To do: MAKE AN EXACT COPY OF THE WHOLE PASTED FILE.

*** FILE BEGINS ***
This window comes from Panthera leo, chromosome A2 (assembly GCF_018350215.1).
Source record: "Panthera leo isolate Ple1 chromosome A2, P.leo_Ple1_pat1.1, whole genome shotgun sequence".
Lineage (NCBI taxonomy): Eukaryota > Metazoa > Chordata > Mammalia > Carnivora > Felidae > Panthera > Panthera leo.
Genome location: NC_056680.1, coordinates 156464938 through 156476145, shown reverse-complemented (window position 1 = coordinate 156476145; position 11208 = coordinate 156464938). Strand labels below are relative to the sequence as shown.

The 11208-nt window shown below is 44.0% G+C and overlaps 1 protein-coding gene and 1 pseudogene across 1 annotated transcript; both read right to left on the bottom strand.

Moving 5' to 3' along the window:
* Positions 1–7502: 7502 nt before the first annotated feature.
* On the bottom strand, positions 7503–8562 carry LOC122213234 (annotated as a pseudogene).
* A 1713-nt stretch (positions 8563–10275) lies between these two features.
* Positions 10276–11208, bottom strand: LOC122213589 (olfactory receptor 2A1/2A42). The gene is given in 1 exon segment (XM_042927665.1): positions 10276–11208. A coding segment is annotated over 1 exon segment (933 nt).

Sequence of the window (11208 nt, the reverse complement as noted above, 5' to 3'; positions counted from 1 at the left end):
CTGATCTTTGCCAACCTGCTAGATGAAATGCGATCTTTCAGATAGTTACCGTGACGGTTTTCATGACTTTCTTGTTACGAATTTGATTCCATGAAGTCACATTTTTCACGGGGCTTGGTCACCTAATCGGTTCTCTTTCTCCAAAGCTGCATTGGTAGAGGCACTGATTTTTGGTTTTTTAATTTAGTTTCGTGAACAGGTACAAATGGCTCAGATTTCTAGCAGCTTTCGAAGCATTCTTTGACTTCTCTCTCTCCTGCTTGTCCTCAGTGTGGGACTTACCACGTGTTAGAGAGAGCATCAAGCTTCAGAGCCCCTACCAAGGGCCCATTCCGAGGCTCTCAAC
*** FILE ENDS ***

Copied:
This window comes from Panthera leo, chromosome A2 (assembly GCF_018350215.1).
Source record: "Panthera leo isolate Ple1 chromosome A2, P.leo_Ple1_pat1.1, whole genome shotgun sequence".
Lineage (NCBI taxonomy): Eukaryota > Metazoa > Chordata > Mammalia > Carnivora > Felidae > Panthera > Panthera leo.
Genome location: NC_056680.1, coordinates 156464938 through 156476145, shown reverse-complemented (window position 1 = coordinate 156476145; position 11208 = coordinate 156464938). Strand labels below are relative to the sequence as shown.

The 11208-nt window shown below is 44.0% G+C and overlaps 1 protein-coding gene and 1 pseudogene across 1 annotated transcript; both read right to left on the bottom strand.

Moving 5' to 3' along the window:
* Positions 1–7502: 7502 nt before the first annotated feature.
* On the bottom strand, positions 7503–8562 carry LOC122213234 (annotated as a pseudogene).
* A 1713-nt stretch (positions 8563–10275) lies between these two features.
* Positions 10276–11208, bottom strand: LOC122213589 (olfactory receptor 2A1/2A42). The gene is given in 1 exon segment (XM_042927665.1): positions 10276–11208. A coding segment is annotated over 1 exon segment (933 nt).

Sequence of the window (11208 nt, the reverse complement as noted above, 5' to 3'; positions counted from 1 at the left end):
CTGATCTTTGCCAACCTGCTAGATGAAATGCGATCTTTCAGATAGTTACCGTGACGGTTTTCATGACTTTCTTGTTACGAATTTGATTCCATGAAGTCACATTTTTCACGGGGCTTGGTCACCTAATCGGTTCTCTTTCTCCAAAGCTGCATTGGTAGAGGCACTGATTTTTGGTTTTTTAATTTAGTTTCGTGAACAGGTACAAATGGCTCAGATTTCTAGCAGCTTTCGAAGCATTCTTTGACTTCTCTCTCTCCTGCTTGTCCTCAGTGTGGGACTTACCACGTGTTAGAGAGAGCATCAAGCTTCAGAGCCCCTACCAAGGGCCCATTCCGAGGCTCTCAAC